Access to Information - SCC Edition

February 5th, 2018

“Important Update About Your Bill”  Alright, I’m braced and ready.  “To reduce paper usage, as of February 1, 2018, your bill will no longer include a detailed breakdown of your monthly charges.”  Instead, I’m assured, “these details and more will continue to be available” online.  All I need do is log in and, hey, behold the billing details.

That’s my phone bill, but a lot of billing is like this, my bank statements are online too.  The key is that we’re able to access the record of our phone calls or bank transactions.

I check my monthly call records to ensure that I’m only getting billed for calls I’m actually making.  Well, they’re all listed there, and the records go back for months and months.  And, if for some reason I need the same detail from several years ago, for a small fee I can get dated call records within an hour.  That’s customer service!

So why is this important?  Well, back on January 4th, we filed an Access to Information request, asking the Standards Council of Canada (SCC) to “kindly provide monthly records of / from the [SCC’s] telephone / telecommunications provider showing all incoming and outgoing telephone calls”, for a defined period and including details thereof.  That same day, we filed another Access to Information request covering their cellular devices.

We want this info to check on a couple of general things, and a handful of specific things, but none of these things will be complimentary to the SCC and its slimy CEO.  The SCC you see, is very close to the Canadian Standards Association (CSA), routinely covering for them.  Indeed, the SCC’s leadership comes from the executive ranks of CSA.  We wanted to see how tightly they’re coordinating with each other.  Naturally then, the SCC is stonewalling.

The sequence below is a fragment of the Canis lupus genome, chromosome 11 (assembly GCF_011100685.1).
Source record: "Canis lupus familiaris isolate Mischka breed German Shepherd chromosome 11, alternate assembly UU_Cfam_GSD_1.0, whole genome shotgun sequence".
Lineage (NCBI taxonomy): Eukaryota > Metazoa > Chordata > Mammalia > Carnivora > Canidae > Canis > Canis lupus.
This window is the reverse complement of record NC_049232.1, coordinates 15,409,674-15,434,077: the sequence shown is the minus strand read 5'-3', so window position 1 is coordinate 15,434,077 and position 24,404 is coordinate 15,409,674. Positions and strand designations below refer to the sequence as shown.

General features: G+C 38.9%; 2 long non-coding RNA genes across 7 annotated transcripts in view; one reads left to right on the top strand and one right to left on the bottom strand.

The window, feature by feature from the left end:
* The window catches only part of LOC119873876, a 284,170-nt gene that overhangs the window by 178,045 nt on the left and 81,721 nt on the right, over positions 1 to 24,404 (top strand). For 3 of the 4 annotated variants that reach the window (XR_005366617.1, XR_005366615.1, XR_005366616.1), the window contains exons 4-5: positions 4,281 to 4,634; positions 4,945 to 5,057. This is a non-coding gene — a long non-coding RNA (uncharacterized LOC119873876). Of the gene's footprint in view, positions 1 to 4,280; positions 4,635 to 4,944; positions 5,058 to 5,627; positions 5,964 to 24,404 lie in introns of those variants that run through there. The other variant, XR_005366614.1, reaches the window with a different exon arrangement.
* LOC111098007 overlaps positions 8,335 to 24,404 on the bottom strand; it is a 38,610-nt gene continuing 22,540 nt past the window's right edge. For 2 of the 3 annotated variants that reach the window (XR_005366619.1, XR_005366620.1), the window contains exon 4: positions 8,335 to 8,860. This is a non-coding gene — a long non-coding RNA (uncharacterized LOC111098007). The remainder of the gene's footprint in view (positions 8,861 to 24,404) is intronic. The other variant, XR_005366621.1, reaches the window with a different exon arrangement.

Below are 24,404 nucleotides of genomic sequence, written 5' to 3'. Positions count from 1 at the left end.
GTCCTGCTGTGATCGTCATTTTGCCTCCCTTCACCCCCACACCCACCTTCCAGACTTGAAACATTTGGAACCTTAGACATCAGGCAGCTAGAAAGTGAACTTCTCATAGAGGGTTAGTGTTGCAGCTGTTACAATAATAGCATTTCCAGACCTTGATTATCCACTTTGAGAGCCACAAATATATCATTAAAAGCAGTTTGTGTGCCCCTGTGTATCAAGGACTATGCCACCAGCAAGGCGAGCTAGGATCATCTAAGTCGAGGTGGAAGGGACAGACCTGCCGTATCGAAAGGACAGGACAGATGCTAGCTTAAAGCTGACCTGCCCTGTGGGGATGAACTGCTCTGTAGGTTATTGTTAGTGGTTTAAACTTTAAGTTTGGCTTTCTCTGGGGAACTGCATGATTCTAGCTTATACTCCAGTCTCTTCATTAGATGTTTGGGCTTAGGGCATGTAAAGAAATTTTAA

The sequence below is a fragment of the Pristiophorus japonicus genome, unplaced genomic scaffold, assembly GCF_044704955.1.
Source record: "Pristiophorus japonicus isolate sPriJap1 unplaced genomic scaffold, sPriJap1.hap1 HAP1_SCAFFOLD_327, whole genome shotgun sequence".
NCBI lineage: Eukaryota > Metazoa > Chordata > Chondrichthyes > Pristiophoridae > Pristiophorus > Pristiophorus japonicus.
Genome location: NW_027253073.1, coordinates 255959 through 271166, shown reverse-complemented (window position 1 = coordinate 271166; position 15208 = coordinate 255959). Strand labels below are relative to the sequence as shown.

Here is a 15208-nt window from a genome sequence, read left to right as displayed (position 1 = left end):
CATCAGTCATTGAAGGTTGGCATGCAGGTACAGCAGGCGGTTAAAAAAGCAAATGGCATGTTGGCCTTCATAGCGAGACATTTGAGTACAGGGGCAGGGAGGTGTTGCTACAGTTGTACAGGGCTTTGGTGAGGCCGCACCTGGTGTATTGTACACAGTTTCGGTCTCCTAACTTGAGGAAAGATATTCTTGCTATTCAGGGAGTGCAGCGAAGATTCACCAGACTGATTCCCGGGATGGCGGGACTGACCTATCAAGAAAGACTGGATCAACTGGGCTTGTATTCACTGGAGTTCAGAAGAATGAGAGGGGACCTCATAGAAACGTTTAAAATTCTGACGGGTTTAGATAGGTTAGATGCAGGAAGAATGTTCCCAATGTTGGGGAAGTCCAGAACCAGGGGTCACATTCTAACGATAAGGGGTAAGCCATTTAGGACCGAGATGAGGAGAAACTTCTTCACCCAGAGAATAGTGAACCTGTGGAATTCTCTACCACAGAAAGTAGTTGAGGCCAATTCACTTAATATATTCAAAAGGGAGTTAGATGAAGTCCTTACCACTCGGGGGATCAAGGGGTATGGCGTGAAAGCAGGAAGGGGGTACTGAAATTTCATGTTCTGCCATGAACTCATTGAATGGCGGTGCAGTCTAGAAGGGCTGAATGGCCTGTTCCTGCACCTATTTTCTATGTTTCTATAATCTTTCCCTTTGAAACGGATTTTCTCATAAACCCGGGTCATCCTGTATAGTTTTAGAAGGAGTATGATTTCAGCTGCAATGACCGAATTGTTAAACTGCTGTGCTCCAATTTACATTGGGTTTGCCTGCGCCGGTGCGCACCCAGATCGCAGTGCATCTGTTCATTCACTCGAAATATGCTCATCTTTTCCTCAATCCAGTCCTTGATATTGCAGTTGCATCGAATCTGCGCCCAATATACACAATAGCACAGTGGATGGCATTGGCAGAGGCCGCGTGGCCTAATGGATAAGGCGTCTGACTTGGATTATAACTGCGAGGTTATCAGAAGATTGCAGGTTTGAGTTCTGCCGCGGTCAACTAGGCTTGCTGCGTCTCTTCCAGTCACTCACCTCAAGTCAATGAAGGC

Their response: “please be informed that after a thorough search, no records were found”. 

No phone records, folks.  None.  The SCC has phones of course, phones a’plenty, but no phone bills at all.  You tell me; is that believable?

The SCC continues;  “Detailed incoming call records.  This information was never provided to the SCC by SCC’s telephone / telecommunications provider.  The SCC does not hold records in that regard.”

As above, I can find detailed incoming call records for PS Knight Co in seconds, for calls going back months, and within an hour for calls from years ago.  The SCC may have a different carrier, but all carriers in the country conform to the same regulations for record access and retention.  The SCC then, has the same access to their call records as my company.

Note their wording, that they do “not hold records in that regard.”  That’s important, because they do indeed have access to those records but the author of the SCC’s response may not have been physically holding them in her hand when she wrote that line.  Likewise, I don’t hold a drivers license.  I mean, I’ve got one of course, but I’m not holding it in my hand right now.

Moving on….

“Particulars of call dates, numbers, duration, [etc] are not available for local calls.  This information was not provided to the SCC by SCC’s telephone / telecommunications provider.” 

Rubbish.  But why argue it, the SCC knows it’s rubbish.  Arguing with these people is just pushing wind.

Anyway, after advising that the requested information is unavailable due to planetary alignment, or something, the SCC then, and entertainingly, provides notice of an extension of time to comply with the information request.  They’re keeping the option open, even though they’ve already advised that they’ll not comply, in order to say that they’re still working on it so, you know, they might comply in future.  You can’t get mad at them then, because the file hasn’t been closed.